Journal of Cancer Therapy
Vol.5 No.4(2014), Article ID:44400,8 pages DOI:10.4236/jct.2014.54038

The Bone Microenvironmental Effect in the Dormancy of Cancer

Weiwei Shen, Yujie Niu, Helong Zhang*

Department of Oncology, Tangdu Hospital, Fourth Military Medical University, Xi’an, Shaanxi, China

Email: *

Copyright © 2014 by authors and Scientific Research Publishing Inc.

This work is licensed under the Creative Commons Attribution International License (CC BY).

Received 20 January 2014; revised 15 February 2014; accepted 22 February 2014


Tumors have already threatened human life and health for centuries, especially the recurrent of bone metastases is difficult to cure. Relapse can occur years to decades after resection of primary tumor. This phenomenon is common in many clinical cases and animal experimental studies. The effect of traditional radiotherapy and chemotherapy on relapse is very limited, and the patients’ prognosis is poor. Because the delayed occurrence of metastases, researchers put forward a new concept “dormancy”, including a single dormant tumor cell (growth-arrest) and tumor mass dormancy (equivalence of the proliferation rate and apoptosis rate). It is probable that dormant tumor cells are the resource of relapse and the main reason of chemotherapy resistance. The mechanisms mediated tumor cell dormancy are complex and poorly understood, and bone marrow microenvironment plays an important role in this process. This review focuses on the bone marrow microenvironmental effect in inducing cancer cells to dormancy uncovered by the latest researches.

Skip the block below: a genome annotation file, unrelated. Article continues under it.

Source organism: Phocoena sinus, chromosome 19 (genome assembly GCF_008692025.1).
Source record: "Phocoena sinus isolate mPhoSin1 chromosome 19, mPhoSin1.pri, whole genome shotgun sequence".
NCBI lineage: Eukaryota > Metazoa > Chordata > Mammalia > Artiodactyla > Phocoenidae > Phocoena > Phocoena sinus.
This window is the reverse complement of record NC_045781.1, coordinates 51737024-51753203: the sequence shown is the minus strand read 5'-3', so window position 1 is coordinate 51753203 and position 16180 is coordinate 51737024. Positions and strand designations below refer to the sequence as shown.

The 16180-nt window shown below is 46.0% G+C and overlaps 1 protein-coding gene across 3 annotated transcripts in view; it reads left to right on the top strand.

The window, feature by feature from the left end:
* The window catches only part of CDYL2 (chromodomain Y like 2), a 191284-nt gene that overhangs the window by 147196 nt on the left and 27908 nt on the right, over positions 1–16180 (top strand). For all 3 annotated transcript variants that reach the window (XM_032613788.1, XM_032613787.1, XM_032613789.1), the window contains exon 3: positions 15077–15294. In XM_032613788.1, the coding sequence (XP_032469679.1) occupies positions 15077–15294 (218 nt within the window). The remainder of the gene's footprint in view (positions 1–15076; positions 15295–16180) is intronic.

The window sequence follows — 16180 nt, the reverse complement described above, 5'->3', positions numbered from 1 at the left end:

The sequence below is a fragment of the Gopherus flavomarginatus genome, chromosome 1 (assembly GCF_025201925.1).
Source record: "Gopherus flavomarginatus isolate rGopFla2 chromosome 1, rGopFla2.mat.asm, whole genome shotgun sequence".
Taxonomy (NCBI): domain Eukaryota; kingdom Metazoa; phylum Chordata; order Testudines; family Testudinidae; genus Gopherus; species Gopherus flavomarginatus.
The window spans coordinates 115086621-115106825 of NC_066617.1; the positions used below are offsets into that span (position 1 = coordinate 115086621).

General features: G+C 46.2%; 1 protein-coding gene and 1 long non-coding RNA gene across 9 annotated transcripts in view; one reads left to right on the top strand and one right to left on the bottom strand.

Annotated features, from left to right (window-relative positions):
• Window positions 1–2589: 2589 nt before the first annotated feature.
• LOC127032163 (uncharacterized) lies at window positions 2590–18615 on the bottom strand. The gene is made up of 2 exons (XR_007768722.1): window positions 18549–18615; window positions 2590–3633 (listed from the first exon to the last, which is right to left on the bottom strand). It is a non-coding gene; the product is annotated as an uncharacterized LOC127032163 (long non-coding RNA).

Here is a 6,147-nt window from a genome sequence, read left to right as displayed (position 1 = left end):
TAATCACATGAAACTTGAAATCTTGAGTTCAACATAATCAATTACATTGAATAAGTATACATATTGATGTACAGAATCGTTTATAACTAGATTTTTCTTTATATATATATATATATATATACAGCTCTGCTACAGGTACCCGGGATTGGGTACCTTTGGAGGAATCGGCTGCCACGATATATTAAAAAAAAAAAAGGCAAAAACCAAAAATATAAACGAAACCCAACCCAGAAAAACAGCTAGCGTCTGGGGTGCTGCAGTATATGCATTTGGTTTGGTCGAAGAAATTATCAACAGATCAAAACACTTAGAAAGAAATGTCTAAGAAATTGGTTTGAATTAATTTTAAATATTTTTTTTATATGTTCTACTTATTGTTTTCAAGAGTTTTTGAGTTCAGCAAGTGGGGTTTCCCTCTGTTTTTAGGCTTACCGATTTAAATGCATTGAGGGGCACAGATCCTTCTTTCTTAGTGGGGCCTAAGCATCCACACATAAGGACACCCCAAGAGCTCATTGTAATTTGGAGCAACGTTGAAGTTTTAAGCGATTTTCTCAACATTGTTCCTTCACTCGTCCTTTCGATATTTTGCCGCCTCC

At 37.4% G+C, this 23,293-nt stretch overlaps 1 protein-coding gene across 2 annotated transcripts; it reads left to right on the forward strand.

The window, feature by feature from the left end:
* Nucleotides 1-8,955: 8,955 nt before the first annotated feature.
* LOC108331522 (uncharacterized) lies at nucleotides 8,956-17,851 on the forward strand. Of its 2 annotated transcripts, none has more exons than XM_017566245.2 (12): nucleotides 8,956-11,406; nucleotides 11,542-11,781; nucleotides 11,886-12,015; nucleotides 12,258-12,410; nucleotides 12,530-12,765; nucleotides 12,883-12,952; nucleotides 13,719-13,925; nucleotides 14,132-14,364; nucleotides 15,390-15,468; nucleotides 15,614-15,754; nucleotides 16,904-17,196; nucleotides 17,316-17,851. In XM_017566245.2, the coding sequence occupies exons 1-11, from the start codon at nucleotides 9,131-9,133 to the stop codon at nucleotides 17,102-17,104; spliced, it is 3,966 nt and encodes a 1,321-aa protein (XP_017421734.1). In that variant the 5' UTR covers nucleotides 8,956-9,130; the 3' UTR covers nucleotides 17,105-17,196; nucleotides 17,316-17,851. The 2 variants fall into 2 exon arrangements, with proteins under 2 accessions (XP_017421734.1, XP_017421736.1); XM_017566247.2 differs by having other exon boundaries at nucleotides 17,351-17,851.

Keywords:Bone Marrow, Tumor, Metastasis, Dormancy

1. Introduction